In context, there was news from Reuters that broke ten days prior to Wood's rant regarding a US judge sending Apple and Samsung into settlement talks. This is what Tim Cook knows to be the reality of the day with this question and takes a posture on this issue prior to their meeting with Samsung.
In contrast, without a context, Wood ignites her rant not with Tim Cook's statement but rather with a tirade into Steve Jobs and stealing so that she could set up her patent conspiracy plot.
Steve Jobs on Stealing is out of Context
Many ranters like to use a line that Steve Jobs made in a video where he talks about stealing ideas. These ranters use this clip to justify Android OEM's alleged stealing of Apple's Intellectual Property (IP). So let's put it into perspective. On page 396 of Walter Isaacson's Biography of Steve Jobs we read the following:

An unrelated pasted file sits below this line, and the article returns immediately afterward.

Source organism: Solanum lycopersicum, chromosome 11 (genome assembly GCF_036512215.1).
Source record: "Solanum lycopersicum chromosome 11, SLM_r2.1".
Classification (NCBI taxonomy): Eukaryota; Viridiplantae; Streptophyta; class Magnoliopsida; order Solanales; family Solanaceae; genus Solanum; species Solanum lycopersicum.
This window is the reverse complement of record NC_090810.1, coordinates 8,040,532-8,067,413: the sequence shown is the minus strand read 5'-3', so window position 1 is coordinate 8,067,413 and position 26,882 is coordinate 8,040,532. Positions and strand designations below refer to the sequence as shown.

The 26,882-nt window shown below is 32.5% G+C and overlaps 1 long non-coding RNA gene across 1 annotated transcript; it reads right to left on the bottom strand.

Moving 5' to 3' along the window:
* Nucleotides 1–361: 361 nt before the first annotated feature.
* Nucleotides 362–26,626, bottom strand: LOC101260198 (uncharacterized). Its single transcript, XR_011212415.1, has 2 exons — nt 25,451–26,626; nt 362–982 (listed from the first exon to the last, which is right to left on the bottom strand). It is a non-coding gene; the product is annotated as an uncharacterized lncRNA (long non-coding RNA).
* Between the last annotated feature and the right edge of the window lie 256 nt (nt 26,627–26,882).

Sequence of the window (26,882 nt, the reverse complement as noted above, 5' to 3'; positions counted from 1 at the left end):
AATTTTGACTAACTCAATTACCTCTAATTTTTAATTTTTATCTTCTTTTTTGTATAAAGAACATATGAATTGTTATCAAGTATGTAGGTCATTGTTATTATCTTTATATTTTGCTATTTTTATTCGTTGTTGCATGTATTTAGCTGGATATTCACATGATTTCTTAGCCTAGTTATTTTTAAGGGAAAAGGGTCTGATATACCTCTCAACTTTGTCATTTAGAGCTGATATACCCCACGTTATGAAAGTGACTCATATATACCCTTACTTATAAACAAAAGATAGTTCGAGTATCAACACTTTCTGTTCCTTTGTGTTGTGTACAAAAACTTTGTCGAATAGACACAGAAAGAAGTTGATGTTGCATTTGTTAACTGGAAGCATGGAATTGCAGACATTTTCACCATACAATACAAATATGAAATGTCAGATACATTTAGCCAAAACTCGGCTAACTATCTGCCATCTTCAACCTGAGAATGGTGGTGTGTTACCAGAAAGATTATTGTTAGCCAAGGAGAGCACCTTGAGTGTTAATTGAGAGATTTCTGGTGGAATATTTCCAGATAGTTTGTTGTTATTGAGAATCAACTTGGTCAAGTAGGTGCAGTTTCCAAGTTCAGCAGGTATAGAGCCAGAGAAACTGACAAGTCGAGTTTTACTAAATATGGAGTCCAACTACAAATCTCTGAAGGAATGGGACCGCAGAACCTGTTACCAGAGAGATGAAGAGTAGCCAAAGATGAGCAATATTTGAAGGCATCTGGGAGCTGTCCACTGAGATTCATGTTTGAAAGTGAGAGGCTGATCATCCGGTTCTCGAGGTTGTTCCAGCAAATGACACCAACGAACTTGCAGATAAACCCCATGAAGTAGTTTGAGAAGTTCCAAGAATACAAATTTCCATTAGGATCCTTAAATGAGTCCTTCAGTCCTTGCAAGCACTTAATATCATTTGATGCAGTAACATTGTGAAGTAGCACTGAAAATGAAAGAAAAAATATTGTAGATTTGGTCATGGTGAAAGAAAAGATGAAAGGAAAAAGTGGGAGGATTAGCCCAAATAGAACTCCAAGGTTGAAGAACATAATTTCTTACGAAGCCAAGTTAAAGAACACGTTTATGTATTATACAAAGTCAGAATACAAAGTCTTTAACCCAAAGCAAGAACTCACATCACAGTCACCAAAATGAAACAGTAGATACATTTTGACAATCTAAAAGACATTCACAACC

"From the earliest days at Apple, I realized that we thrived when we create intellectual property. If people copied or stole our software, we'd be out of business. If it weren't protected, there'd be no incentive for us to make software or protect designs. If protection of intellectual property begins to disappear, creative companies will disappear or never get started. But there's a simpler reason: It's wrong to steal. It hurts other people. And it hurts your own character."